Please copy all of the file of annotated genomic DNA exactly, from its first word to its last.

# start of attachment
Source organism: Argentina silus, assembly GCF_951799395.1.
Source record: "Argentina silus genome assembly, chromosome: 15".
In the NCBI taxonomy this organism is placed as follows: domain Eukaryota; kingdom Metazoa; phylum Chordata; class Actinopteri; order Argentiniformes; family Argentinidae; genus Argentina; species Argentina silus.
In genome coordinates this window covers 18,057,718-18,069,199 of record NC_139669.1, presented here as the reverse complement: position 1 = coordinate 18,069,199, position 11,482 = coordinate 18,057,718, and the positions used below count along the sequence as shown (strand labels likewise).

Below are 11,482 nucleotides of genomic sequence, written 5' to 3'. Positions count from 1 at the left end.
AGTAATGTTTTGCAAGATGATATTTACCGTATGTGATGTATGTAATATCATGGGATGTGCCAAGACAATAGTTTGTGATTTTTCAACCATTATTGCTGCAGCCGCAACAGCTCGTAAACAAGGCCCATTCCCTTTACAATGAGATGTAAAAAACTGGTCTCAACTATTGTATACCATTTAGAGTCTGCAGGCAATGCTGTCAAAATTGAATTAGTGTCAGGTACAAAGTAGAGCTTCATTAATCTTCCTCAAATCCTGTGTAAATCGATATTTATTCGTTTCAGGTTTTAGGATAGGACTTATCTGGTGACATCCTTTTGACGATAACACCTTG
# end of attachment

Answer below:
Source organism: Argentina silus, assembly GCF_951799395.1.
Source record: "Argentina silus genome assembly, chromosome: 15".
In the NCBI taxonomy this organism is placed as follows: domain Eukaryota; kingdom Metazoa; phylum Chordata; class Actinopteri; order Argentiniformes; family Argentinidae; genus Argentina; species Argentina silus.
In genome coordinates this window covers 18,057,718-18,069,199 of record NC_139669.1, presented here as the reverse complement: position 1 = coordinate 18,069,199, position 11,482 = coordinate 18,057,718, and the positions used below count along the sequence as shown (strand labels likewise).

Below are 11,482 nucleotides of genomic sequence, written 5' to 3'. Positions count from 1 at the left end.
AGTAATGTTTTGCAAGATGATATTTACCGTATGTGATGTATGTAATATCATGGGATGTGCCAAGACAATAGTTTGTGATTTTTCAACCATTATTGCTGCAGCCGCAACAGCTCGTAAACAAGGCCCATTCCCTTTACAATGAGATGTAAAAAACTGGTCTCAACTATTGTATACCATTTAGAGTCTGCAGGCAATGCTGTCAAAATTGAATTAGTGTCAGGTACAAAGTAGAGCTTCATTAATCTTCCTCAAATCCTGTGTAAATCGATATTTATTCGTTTCAGGTTTTAGGATAGGACTTATCTGGTGACATCCTTTTGACGATAACACCTTG